The ARCS motivational design process is a systematic problem solving
approach that requires knowledge of human motivation and progresses
from learner analysis to solution design. More specifically, the process
and identifying the elements of human motivation,
audience characteristics to determine motivational requirements,
characteristics of instructional materials and processes that stimulate
appropriate motivational tactics, and
and evaluating appropriate tactics.
Thus, motivational design includes a systematic process that contains
these steps and results in the preparation of learning environments
that contain tactics, or activities, that have a predictable influence
on the amount and direction of a person’s behavior. Motivation
consists of the amount of effort a person is willing to exert in pursuit
of a goal; hence, motivation has magnitude and direction. Consequently,
motivational design is concerned with connecting instruction to the
goals of learners, providing stimulation and appropriate levels of challenge,
and influencing how the learners will feel following successful goal
accomplishment, or even following failure. Will, for example, the students
want to continue pursuing the same or similar goals?
design, by contrast, is concerned with factors that influence how well
a person will be able to acquire, recall, and use new knowledge and
skills. These are the factors that together with effort, the outcome
of motivation, have a direct influence on the quantity and quality of
a person’s performance.
a broader perspective, learning environment design requires one to consider
both motivational and instructional influences on learners, and both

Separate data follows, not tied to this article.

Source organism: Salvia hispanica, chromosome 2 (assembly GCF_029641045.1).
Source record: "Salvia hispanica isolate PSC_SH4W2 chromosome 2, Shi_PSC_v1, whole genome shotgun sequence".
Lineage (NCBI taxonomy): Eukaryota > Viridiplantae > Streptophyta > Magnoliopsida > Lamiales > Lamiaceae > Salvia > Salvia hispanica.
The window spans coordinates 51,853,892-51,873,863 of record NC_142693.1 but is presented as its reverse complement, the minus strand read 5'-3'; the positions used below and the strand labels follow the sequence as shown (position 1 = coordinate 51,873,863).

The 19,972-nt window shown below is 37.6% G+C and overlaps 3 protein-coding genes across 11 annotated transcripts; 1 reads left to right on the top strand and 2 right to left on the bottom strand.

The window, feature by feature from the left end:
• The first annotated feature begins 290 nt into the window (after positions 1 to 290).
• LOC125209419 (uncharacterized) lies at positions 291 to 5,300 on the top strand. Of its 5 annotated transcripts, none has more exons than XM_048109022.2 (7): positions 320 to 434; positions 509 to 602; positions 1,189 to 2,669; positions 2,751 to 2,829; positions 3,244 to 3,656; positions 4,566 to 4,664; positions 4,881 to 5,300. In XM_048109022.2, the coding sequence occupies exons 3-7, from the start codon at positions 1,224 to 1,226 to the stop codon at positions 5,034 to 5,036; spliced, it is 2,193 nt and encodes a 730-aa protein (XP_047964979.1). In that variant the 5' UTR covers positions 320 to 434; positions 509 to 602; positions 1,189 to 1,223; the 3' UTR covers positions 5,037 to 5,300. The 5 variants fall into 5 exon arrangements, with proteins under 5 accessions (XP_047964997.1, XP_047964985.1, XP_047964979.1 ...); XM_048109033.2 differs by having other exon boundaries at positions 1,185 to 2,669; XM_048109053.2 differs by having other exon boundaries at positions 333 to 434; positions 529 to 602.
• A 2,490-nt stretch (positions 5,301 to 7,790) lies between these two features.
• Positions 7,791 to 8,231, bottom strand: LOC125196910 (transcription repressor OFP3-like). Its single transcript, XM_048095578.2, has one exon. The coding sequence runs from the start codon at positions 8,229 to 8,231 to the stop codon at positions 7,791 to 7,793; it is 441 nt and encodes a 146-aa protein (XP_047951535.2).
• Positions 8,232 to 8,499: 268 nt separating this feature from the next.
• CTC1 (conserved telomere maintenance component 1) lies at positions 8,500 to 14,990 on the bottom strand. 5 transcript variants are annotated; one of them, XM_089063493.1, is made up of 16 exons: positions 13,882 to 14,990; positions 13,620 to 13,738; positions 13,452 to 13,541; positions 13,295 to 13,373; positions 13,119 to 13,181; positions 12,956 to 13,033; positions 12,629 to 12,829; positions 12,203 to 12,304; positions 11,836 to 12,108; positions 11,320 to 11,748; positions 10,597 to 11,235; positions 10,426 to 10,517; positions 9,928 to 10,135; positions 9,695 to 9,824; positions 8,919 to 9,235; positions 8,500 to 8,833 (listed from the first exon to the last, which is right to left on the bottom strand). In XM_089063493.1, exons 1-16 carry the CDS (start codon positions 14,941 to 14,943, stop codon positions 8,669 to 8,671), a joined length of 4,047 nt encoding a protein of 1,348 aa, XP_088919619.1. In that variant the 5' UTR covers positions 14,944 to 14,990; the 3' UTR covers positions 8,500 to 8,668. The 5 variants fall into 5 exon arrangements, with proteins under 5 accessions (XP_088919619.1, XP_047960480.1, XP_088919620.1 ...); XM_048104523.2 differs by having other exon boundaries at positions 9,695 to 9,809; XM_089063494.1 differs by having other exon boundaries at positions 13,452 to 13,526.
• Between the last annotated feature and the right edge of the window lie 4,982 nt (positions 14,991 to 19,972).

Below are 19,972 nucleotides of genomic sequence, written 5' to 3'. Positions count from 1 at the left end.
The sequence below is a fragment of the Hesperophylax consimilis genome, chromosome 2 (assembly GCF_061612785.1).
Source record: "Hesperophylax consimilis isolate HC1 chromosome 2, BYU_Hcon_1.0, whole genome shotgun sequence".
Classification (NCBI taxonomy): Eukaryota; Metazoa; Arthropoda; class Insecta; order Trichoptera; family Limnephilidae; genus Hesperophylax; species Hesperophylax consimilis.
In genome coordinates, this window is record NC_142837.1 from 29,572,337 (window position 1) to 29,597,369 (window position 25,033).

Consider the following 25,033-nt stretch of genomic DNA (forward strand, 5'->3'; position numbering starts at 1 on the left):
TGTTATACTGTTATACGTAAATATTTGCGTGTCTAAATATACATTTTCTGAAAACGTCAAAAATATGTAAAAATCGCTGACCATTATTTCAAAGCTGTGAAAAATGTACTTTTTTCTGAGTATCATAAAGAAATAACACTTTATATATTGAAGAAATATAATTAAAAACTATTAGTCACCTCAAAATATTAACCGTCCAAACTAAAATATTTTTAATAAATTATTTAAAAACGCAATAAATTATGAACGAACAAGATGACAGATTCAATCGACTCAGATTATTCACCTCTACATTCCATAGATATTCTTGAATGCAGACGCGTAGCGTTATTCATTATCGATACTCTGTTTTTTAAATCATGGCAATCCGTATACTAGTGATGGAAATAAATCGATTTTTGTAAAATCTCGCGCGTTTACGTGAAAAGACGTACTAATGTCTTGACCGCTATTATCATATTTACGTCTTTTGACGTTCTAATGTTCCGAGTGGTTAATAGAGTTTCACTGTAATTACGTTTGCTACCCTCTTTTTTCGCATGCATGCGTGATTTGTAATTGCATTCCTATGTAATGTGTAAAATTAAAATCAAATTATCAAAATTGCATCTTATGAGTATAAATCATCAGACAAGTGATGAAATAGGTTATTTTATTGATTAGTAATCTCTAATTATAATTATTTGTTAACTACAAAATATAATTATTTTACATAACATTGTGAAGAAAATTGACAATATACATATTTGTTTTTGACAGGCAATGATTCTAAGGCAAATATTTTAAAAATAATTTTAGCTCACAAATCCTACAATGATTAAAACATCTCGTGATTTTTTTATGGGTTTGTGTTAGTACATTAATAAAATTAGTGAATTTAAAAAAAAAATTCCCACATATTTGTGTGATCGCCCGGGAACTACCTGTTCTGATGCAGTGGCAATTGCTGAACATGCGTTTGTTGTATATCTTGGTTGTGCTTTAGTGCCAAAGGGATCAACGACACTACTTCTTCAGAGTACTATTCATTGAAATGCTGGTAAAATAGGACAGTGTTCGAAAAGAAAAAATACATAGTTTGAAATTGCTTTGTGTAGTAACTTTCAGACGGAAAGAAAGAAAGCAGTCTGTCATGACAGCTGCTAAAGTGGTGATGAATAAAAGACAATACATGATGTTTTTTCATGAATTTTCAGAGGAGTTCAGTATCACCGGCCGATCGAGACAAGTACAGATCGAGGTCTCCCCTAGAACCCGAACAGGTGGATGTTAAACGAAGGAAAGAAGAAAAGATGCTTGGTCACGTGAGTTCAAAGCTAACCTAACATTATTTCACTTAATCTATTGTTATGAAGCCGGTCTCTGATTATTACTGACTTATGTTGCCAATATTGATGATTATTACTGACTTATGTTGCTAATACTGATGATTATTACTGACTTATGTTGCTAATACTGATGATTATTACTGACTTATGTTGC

of these activities require consideration of learner goals and capabilities
together with cultural and environmental factors that affect attitudes
and performance. It is no wonder that the design of effective, efficient,
and appealing learning environments is a complex enterprise. Even though
there is a growing “technology,” in the sense of systematic
knowledge of how to create learning environments, there is also an art
to being able to successfully design and teach. The art of design and
teaching is based on both knowledge and experience and refers to the
necessity for personal judgment and problem solving. Many of the challenges
faced by teachers and designers cannot be solved “by the book.”
They can be solved by a combination of systematic problem solving and
personal judgment based on one’s overall experience and professional
expertise. However, by learning and applying systematic problem solving
processes, and by learning how to recognize and classify various types
of problems, one can increase one’s expertise and judgmental capacity.
This process will not lead you to automatic answers to motivational
problems, but it can help you systematically and predictably improve
the motivational qualities of your instruction.
more detailed information about this process, the following are examples
of relevant publications. If you have trouble obtaining any of these
items, please send me an email (email@example.com) and perhaps I
J. M. (2008). An integrative theory of motivation, volition, and performance. Technology, Instruction, Cognition, and Learning, 6, 79-104.
J. M. (1987). The systematic process of motivational design. Performance
& Instruction, 26(9), 1-8.
J. M. (1999). Motivation in cyber learning environments. Educational
Technology International, 1(1), 7 – 30.